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Pond Energy Dynamics, Evaporation Rate and Ensemble Deep Learning Evaporation Prediction: Case Study of the Thomas Pond—Brenne Natural Regional Park (France)

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Issam, Nedjai 
Abdelhamid, Azaroual  ORCID logo
Amina, Haouchine 


jats:pThe energy of water masses is a first-order factor that controls the essential physicochemical dynamics of a water body. Its study allows one to understand the roots of the processes that occur at the water-mass, water-atmosphere and water-sediment interfaces. The analysis of the Thomas Pond in the Brenne region gives a valuable overview of energy stock evolution on a yearly scale. It highlights the direct impact of this evolution on thermal stratification and the potential for evaporation and exchange with the atmosphere. The study of evaporation remains challenging due to the complexity of the energy processes and factors involved. Its estimation using formulas, which are mostly empirical, is one of the most used means for studying the process. The studied pond shows a natural stratification during the summer season, however often fragile and disturbed by other climatic factors such as wind and precipitation. This disruption leads to increased exchanges between the pond and the atmosphere. The methods used to estimate pond-atmosphere exchanges, namely evaporation, vary in values ranging between 1 mm/d to > 15 mm/d. Among these methods, three stand out and seem to give reasonable values. This observation is based on the noticeable drop of the pond’s water level during the period of non-communication with the outside, which corresponds to 65 mm. The energy required for this evaporation varies between 600 W/m2 and 1500 W/m2, except for the Smith model, that slightly overestimates this parameter. The regulation of ponds’ water volumes by managers, the increased duration of bungs closure and the intermittence of precipitations in recent years exacerbate the reduction of direct inputs to ponds and the aggravates the impacts of a changing climate. Under the effect of increasing air temperatures, losses by evaporation will also increase significantly. If we generalise the results obtained to all of the Brenne Park water bodies (4500 ponds of the park), losses by evaporation will lead to a significant water deficit of the Loire basin. From this study, the use of deep learning ensemble models was found to provide better short-term predictions (RMSE between 0.003 and 0.006 for all methods), thus confirming the effectiveness of these methods for similar applications.</jats:p>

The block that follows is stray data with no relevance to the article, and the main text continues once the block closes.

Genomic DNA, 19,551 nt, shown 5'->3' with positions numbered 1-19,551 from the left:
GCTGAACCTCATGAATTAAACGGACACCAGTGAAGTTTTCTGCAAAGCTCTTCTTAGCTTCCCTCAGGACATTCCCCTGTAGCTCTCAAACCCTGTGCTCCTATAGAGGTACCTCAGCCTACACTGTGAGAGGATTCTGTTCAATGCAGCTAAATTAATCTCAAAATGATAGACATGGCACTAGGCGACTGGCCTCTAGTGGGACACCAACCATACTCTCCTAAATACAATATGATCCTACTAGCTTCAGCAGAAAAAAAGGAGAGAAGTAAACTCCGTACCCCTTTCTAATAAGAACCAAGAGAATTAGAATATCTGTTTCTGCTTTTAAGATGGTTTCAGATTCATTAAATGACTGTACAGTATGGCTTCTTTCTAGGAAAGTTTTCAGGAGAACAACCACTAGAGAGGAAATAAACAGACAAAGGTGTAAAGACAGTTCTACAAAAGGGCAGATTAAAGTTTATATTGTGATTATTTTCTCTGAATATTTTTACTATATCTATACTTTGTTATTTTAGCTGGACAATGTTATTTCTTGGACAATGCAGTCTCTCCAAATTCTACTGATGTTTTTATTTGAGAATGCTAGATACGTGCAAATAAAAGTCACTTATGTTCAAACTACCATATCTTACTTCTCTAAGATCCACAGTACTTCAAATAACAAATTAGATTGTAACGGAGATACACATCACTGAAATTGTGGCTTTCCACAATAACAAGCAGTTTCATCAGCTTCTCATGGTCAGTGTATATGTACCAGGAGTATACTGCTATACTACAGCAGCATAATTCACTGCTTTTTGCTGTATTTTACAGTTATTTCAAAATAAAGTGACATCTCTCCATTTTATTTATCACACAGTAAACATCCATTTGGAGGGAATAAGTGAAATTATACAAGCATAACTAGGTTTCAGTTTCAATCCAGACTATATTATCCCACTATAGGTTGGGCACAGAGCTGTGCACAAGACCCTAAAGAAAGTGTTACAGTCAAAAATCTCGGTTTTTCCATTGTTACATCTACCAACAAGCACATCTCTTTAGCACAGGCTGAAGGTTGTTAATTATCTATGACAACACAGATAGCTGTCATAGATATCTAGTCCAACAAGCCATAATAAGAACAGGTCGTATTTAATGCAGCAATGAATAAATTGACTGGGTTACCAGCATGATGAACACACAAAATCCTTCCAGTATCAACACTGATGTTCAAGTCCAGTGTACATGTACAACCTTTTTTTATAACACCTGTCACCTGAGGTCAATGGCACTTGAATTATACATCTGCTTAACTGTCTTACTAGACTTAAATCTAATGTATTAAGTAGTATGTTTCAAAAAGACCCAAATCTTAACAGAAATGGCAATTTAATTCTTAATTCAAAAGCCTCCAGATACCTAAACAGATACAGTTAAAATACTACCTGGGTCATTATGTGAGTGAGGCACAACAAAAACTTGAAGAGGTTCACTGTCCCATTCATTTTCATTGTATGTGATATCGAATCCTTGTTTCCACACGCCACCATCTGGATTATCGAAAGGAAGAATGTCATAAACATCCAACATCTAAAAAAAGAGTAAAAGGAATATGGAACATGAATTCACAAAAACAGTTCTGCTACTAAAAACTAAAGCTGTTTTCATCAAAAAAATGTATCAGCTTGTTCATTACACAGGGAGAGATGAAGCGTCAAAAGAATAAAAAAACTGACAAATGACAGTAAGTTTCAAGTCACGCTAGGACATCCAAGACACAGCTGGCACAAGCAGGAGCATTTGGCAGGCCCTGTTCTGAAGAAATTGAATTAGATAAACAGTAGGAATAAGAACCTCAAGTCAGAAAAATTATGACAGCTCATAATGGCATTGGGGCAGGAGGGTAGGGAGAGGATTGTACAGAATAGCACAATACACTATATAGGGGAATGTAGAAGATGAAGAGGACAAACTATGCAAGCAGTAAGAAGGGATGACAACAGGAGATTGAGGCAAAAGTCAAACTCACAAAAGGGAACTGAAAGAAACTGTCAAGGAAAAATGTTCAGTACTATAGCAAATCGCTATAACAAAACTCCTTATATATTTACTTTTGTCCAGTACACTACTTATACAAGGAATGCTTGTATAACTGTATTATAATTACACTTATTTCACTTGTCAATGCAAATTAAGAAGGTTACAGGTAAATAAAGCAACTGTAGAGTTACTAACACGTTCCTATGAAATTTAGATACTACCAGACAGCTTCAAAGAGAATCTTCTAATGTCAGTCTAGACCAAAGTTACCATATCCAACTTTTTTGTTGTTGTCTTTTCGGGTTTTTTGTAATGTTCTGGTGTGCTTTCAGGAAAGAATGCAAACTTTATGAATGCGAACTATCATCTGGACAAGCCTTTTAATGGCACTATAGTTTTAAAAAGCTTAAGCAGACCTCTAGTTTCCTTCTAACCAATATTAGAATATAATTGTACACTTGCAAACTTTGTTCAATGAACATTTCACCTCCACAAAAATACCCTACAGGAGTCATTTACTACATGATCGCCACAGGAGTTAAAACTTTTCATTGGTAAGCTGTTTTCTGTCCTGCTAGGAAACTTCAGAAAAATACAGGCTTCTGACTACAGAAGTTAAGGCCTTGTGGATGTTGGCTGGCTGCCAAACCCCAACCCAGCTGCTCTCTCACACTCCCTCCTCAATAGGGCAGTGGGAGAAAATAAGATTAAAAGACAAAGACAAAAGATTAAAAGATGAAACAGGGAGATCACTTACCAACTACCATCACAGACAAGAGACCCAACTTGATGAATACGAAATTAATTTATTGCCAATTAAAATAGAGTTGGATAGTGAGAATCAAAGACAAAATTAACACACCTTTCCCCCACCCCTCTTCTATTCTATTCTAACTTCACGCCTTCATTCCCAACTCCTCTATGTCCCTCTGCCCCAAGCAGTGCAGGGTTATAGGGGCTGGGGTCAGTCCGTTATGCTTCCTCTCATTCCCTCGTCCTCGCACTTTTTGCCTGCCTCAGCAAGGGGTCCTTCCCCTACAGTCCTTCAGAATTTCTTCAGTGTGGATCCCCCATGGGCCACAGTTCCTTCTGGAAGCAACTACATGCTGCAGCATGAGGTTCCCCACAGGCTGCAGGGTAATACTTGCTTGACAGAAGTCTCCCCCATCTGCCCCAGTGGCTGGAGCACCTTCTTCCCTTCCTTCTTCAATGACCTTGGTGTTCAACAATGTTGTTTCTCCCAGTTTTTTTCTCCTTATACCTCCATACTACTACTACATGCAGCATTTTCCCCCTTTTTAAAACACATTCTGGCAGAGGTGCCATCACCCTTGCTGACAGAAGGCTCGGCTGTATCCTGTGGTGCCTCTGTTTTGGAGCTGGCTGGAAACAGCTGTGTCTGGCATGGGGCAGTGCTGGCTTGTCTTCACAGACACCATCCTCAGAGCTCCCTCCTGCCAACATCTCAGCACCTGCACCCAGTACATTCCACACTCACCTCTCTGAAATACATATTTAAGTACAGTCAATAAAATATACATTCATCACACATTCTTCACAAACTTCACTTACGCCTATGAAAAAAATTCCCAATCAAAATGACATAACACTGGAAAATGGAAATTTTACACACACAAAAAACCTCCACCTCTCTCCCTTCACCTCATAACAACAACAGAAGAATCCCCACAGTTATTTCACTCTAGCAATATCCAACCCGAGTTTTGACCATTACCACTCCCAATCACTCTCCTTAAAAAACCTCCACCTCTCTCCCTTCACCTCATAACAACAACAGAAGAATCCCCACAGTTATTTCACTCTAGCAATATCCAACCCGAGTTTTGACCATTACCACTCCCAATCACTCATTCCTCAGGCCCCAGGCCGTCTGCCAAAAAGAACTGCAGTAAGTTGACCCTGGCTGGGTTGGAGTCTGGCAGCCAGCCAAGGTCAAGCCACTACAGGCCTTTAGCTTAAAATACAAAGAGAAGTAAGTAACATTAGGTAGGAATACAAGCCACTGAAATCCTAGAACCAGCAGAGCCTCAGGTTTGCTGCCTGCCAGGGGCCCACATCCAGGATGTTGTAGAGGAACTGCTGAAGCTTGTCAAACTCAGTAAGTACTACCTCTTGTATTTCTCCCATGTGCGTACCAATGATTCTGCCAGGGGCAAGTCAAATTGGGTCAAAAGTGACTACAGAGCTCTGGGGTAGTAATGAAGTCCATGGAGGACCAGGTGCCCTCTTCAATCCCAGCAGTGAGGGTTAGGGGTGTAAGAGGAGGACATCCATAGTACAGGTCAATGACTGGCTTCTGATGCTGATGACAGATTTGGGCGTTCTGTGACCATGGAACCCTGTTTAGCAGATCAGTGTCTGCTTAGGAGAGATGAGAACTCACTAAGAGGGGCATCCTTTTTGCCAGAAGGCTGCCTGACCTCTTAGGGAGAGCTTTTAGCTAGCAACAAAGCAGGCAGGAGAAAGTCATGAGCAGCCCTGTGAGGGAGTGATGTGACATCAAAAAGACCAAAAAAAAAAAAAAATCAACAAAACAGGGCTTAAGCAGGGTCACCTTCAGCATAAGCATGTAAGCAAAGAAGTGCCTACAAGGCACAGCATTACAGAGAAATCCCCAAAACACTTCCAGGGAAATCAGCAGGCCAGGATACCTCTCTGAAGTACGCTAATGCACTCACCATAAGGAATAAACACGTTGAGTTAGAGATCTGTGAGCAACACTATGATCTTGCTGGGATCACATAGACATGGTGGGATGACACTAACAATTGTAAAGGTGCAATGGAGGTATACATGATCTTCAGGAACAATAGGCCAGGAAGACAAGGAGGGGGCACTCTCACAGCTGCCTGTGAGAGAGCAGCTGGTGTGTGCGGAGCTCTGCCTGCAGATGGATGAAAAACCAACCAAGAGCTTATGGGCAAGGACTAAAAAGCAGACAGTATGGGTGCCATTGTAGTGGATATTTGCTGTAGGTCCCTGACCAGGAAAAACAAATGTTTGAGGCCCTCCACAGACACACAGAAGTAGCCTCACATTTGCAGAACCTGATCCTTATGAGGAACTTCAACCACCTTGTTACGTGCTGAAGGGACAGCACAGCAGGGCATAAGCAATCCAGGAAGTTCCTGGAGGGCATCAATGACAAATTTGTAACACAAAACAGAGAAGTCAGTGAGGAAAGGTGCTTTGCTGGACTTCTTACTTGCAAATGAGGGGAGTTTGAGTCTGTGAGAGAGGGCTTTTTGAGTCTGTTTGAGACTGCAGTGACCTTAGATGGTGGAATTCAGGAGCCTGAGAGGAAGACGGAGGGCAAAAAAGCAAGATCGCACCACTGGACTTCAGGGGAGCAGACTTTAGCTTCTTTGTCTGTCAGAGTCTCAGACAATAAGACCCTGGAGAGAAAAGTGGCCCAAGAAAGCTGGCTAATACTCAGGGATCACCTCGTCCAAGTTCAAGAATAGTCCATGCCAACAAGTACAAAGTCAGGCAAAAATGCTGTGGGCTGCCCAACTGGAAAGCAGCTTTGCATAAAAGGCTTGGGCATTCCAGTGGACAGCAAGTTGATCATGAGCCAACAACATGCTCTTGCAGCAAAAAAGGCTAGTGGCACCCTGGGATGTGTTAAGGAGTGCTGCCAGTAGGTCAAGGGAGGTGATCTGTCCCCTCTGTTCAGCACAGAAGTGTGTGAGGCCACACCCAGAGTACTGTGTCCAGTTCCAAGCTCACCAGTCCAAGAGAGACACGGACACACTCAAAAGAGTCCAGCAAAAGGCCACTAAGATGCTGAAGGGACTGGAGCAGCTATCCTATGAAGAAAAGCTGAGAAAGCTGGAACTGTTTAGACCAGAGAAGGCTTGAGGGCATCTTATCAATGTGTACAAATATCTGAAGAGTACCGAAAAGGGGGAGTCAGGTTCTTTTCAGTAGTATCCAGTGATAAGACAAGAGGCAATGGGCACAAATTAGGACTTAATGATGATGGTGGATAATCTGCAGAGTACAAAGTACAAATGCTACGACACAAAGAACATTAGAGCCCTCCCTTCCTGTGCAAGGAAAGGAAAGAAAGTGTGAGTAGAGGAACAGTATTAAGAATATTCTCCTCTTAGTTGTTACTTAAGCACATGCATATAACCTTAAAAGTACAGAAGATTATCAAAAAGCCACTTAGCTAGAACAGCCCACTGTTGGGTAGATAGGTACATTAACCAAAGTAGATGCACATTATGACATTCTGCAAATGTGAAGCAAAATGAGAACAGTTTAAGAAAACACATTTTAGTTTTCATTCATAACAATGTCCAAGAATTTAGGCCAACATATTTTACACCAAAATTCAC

37 Earth Sciences, 3701 Atmospheric Sciences, 7 Affordable and Clean Energy, 13 Climate Action

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Region of Centre-Val-De-Loire (1)